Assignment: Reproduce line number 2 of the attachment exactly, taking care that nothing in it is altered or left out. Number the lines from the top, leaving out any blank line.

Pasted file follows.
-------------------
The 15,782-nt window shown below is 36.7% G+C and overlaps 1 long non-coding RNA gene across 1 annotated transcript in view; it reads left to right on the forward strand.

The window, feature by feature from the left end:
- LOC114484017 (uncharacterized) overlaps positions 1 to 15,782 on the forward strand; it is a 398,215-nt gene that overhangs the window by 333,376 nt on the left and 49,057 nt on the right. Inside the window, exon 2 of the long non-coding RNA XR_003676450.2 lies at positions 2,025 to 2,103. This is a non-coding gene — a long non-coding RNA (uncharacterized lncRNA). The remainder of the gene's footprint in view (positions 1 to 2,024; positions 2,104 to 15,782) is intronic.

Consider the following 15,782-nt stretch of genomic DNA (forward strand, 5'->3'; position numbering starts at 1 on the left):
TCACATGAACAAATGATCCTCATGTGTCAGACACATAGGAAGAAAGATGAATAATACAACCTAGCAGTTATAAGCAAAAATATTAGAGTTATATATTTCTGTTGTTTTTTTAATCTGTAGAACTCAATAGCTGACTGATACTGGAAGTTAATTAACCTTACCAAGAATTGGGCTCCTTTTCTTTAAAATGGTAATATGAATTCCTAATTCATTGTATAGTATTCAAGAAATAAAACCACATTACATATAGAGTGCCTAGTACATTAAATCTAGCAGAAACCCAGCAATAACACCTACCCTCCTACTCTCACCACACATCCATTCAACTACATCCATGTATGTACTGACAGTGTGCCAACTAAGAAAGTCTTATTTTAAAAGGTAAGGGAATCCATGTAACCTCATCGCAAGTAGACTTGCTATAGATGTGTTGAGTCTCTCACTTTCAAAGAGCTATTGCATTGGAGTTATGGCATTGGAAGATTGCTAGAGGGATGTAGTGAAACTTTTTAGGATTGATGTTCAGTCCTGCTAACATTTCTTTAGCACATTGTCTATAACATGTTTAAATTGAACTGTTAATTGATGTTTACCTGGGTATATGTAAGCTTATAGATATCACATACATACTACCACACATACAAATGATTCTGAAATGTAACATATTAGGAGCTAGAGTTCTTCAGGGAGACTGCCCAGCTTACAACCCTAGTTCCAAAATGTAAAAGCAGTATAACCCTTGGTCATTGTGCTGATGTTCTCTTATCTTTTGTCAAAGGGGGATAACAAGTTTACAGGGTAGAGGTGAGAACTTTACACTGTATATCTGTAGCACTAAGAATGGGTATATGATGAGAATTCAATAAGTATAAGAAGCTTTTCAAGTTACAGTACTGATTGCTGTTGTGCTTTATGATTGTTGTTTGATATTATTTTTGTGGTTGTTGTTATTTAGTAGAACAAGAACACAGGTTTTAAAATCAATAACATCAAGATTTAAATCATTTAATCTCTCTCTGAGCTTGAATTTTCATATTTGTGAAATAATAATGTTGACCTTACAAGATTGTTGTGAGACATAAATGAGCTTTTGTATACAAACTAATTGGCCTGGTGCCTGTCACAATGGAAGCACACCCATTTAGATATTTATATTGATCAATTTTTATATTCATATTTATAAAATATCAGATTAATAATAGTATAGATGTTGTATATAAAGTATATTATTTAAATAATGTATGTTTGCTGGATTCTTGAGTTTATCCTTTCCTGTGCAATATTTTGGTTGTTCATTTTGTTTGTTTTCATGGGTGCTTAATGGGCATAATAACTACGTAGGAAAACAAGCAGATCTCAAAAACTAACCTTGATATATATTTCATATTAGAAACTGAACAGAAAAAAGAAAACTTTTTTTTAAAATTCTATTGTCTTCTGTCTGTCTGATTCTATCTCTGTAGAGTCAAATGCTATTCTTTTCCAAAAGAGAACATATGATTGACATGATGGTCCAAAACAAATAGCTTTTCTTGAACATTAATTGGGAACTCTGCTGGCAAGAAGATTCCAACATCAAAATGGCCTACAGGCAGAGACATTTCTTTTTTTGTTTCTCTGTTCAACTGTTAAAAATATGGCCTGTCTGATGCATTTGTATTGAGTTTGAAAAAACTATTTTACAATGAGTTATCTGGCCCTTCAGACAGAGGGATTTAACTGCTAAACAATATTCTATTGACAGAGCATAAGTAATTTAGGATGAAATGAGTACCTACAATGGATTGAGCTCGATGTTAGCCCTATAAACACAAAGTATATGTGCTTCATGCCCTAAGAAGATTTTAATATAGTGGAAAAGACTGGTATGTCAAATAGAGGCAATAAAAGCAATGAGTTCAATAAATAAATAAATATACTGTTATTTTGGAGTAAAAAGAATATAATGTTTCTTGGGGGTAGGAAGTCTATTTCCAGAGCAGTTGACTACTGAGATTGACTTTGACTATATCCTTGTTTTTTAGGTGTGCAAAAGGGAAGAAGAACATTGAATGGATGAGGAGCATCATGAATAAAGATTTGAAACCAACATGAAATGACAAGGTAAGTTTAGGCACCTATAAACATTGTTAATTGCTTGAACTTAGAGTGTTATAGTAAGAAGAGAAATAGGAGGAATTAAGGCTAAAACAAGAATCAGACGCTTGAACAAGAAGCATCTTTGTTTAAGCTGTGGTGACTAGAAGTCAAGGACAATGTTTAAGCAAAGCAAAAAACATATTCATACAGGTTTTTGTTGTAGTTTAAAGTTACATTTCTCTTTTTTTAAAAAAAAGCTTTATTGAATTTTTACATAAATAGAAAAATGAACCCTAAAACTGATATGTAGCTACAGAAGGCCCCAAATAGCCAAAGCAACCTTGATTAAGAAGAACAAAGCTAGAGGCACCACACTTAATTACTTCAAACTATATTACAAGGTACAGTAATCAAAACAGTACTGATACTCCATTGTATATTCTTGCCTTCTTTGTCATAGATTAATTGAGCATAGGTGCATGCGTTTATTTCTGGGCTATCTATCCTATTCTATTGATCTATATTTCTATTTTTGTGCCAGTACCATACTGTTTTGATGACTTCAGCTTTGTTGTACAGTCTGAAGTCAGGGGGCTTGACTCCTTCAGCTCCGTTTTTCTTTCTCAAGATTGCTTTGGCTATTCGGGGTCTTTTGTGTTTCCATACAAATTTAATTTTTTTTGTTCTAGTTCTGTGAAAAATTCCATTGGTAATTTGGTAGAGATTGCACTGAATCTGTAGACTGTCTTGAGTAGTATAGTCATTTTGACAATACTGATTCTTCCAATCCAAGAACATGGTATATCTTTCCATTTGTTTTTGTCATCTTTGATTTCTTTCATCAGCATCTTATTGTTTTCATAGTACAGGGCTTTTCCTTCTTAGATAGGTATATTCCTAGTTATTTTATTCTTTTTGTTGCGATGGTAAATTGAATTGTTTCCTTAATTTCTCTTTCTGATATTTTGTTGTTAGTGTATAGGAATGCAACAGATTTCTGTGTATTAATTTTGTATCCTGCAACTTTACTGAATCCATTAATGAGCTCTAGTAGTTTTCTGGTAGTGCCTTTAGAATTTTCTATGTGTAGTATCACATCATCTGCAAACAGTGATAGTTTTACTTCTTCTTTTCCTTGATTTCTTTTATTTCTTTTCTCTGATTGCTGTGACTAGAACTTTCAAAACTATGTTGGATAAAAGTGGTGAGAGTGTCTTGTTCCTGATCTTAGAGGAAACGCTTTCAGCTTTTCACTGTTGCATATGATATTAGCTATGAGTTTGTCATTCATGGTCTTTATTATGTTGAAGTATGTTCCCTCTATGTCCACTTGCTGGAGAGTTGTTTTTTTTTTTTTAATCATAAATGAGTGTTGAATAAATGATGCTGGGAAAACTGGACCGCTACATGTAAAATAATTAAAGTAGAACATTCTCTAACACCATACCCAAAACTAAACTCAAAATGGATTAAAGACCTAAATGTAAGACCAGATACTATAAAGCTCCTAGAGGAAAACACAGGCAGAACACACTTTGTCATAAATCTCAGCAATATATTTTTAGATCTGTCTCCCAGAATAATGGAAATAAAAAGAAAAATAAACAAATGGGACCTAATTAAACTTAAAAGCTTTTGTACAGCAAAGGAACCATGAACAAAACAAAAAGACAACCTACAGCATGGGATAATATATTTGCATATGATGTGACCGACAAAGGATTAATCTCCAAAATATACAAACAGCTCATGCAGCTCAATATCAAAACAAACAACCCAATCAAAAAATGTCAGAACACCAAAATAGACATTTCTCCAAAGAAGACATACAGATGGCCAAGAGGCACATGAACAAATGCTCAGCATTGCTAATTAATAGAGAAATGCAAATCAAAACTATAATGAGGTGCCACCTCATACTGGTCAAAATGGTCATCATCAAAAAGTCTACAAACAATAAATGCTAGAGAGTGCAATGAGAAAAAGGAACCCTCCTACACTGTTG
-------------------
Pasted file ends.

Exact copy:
The window, feature by feature from the left end: